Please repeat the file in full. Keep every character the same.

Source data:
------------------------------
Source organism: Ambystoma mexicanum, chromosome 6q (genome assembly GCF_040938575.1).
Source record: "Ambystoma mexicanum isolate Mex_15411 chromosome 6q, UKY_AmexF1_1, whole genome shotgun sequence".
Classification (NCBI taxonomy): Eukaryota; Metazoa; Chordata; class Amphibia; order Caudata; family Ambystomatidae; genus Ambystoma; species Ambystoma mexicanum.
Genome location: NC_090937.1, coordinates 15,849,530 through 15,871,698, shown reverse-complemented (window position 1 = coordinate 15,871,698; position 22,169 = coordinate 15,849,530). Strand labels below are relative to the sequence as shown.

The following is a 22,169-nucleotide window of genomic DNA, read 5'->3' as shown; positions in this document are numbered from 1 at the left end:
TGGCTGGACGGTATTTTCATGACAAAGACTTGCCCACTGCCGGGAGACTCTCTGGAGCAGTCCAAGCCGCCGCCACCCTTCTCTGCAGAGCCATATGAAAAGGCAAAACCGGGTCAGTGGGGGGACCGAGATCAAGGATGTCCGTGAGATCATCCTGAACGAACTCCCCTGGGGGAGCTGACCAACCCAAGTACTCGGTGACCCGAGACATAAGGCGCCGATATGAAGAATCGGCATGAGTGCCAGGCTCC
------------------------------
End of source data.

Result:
Source organism: Ambystoma mexicanum, chromosome 6q (genome assembly GCF_040938575.1).
Source record: "Ambystoma mexicanum isolate Mex_15411 chromosome 6q, UKY_AmexF1_1, whole genome shotgun sequence".
Classification (NCBI taxonomy): Eukaryota; Metazoa; Chordata; class Amphibia; order Caudata; family Ambystomatidae; genus Ambystoma; species Ambystoma mexicanum.
Genome location: NC_090937.1, coordinates 15,849,530 through 15,871,698, shown reverse-complemented (window position 1 = coordinate 15,871,698; position 22,169 = coordinate 15,849,530). Strand labels below are relative to the sequence as shown.

The following is a 22,169-nucleotide window of genomic DNA, read 5'->3' as shown; positions in this document are numbered from 1 at the left end:
TGGCTGGACGGTATTTTCATGACAAAGACTTGCCCACTGCCGGGAGACTCTCTGGAGCAGTCCAAGCCGCCGCCACCCTTCTCTGCAGAGCCATATGAAAAGGCAAAACCGGGTCAGTGGGGGGACCGAGATCAAGGATGTCCGTGAGATCATCCTGAACGAACTCCCCTGGGGGAGCTGACCAACCCAAGTACTCGGTGACCCGAGACATAAGGCGCCGATATGAAGAATCGGCATGAGTGCCAGGCTCC